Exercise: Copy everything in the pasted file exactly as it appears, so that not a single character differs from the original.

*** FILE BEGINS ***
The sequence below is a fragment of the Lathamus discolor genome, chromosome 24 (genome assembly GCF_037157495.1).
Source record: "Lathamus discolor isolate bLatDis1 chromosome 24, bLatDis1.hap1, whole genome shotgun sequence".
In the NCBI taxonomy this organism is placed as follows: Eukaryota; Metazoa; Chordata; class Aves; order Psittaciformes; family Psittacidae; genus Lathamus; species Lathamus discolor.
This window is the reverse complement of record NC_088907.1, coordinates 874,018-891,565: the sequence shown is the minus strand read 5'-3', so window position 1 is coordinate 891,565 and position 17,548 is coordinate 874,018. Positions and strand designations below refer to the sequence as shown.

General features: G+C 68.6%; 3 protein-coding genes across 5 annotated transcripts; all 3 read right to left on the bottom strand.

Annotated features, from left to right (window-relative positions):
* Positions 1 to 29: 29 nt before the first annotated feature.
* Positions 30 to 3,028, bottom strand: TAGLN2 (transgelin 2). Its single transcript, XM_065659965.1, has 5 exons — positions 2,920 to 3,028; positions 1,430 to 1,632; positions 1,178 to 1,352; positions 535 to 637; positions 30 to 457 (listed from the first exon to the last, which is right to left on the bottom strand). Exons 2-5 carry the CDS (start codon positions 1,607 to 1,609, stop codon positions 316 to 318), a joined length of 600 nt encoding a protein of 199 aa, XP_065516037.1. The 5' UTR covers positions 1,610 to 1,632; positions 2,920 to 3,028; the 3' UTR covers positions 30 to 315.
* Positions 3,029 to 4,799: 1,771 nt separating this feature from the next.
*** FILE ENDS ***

The sequence below is a fragment of the Lathamus discolor genome, chromosome 24 (genome assembly GCF_037157495.1).
Source record: "Lathamus discolor isolate bLatDis1 chromosome 24, bLatDis1.hap1, whole genome shotgun sequence".
In the NCBI taxonomy this organism is placed as follows: Eukaryota; Metazoa; Chordata; class Aves; order Psittaciformes; family Psittacidae; genus Lathamus; species Lathamus discolor.
This window is the reverse complement of record NC_088907.1, coordinates 874,018-891,565: the sequence shown is the minus strand read 5'-3', so window position 1 is coordinate 891,565 and position 17,548 is coordinate 874,018. Positions and strand designations below refer to the sequence as shown.

General features: G+C 68.6%; 3 protein-coding genes across 5 annotated transcripts; all 3 read right to left on the bottom strand.

Annotated features, from left to right (window-relative positions):
* Positions 1 to 29: 29 nt before the first annotated feature.
* Positions 30 to 3,028, bottom strand: TAGLN2 (transgelin 2). Its single transcript, XM_065659965.1, has 5 exons — positions 2,920 to 3,028; positions 1,430 to 1,632; positions 1,178 to 1,352; positions 535 to 637; positions 30 to 457 (listed from the first exon to the last, which is right to left on the bottom strand). Exons 2-5 carry the CDS (start codon positions 1,607 to 1,609, stop codon positions 316 to 318), a joined length of 600 nt encoding a protein of 199 aa, XP_065516037.1. The 5' UTR covers positions 1,610 to 1,632; positions 2,920 to 3,028; the 3' UTR covers positions 30 to 315.
* Positions 3,029 to 4,799: 1,771 nt separating this feature from the next.